A7 and H5 were invited to a birthday party at Chuck E Cheese.  I'm grateful that I3 was graciously allowed to tag along. 

We all went to the church on Wednesday night for activities and meetings.  I found it exhausting, but the kids had a blast.

Dance rehearsals were on Thursday.  The kids all came home tired and sweaty but happy to welcome some new kids to the troupe and to be learning some new dances.

Soccer practice was on Saturday.

We read aloud together Gifted Hands: The Ben Carson Story, and then we watched the movie.  We were fascinated by both.

I don't know how to start school again . . . between pumping, nursing, and bottle feeding, almost every hour of the day is taken up with baby feeding.  And that doesn't even begin to count the hours his other needs take.  I have a lot to learn about taking care of this little fellow.  That's what I get for being confident that we'd slide easily back into our school routines once Baby L arrived. 

Sometimes it's hard to be humbled.

Sunday, February 8, 2015

A Week, Briefly (It's all about feeding the baby)

Another non-academic week that was rich in life skills and family time . . .

This week was dominated by our efforts to get Baby L to grow.  I called a breastfeeding support group (only to have my call go unreturned for over 48 hours).  I also made an appointment to have his tongue tie reassessed for clipping.  After a weight check proved that he was still losing weight,  the dr's office took us seriously, and by Tuesday afternoon we were at an ENT's office having the procedure done.  It was far more traumatic than I expected (and I'd done my homework!), so recovery has been difficult.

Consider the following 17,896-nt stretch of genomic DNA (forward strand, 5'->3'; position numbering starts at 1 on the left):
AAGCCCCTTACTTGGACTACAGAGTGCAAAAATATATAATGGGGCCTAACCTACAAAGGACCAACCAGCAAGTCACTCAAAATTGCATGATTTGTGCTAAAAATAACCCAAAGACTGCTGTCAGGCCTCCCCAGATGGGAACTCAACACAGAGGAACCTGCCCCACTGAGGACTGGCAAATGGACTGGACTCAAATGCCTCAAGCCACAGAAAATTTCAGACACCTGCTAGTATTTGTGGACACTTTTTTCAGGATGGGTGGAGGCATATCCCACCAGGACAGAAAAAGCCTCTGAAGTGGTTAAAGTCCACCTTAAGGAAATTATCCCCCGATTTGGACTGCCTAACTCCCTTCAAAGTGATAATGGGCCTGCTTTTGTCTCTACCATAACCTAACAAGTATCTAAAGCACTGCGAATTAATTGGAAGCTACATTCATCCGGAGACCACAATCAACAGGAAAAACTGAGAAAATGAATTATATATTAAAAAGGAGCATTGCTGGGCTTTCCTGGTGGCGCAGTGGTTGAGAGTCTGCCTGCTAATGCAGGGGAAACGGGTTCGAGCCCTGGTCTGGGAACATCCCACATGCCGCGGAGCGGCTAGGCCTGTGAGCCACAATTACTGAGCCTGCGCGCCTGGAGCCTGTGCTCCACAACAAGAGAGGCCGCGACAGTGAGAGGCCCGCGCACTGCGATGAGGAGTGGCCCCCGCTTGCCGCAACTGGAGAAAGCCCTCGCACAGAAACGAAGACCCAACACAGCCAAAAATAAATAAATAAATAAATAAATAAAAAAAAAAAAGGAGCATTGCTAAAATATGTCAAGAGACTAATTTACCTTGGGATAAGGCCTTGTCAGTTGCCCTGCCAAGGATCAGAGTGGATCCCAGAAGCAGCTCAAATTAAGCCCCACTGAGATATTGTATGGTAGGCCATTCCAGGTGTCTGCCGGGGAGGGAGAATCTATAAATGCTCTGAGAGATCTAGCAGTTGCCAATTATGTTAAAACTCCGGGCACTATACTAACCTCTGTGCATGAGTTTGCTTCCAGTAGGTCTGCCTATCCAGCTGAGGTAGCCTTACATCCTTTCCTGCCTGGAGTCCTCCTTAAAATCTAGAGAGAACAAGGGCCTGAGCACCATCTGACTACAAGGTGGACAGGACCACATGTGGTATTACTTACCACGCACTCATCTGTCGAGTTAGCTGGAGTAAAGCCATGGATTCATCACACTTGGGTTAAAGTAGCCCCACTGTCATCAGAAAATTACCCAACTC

Even with his tongue being freed, he's struggling to nurse effectively.  Nursing sessions take hours, and I have to pay attention to helping him get properly latched and staying that way.   I will be attending a breastfeeding support group in the coming week to do weight checks and see if there's some knowledge that I don't already have about nursing babies--there must be something!  If he's still losing, then it's time to look at some supplementation options.

So . . . my plans to jump back into school after a couple of weeks of recovery have been utterly derailed.

While Mom is forever busy with keeping Baby L fed, Dad keeps the family happy.

M13 is often behind the camera, so we intentionally took this picture of her with Baby L to prove that she really does hold him . . . and she probably holds him more than any other sibling!

There was lots of down time this week while Mom and Dad were busy with Baby L and keeping up with errands/chores/paperwork.

H5 has been missing our normal routines and her normal amounts of attention from Mommy.  Fortunately M13 was willing to let H5 be her dinner-making buddy.

After M13 took her picture, H5 took M13's.

Then it was A7's turn with the camera--capturing the two sisters working together.

And a silly I3.

And she got Baby L in a thoughtful moment, too.
We had a snow storm on Wednesday that made us want to stay quietly at home, but we had places to go and people to see, so away we went.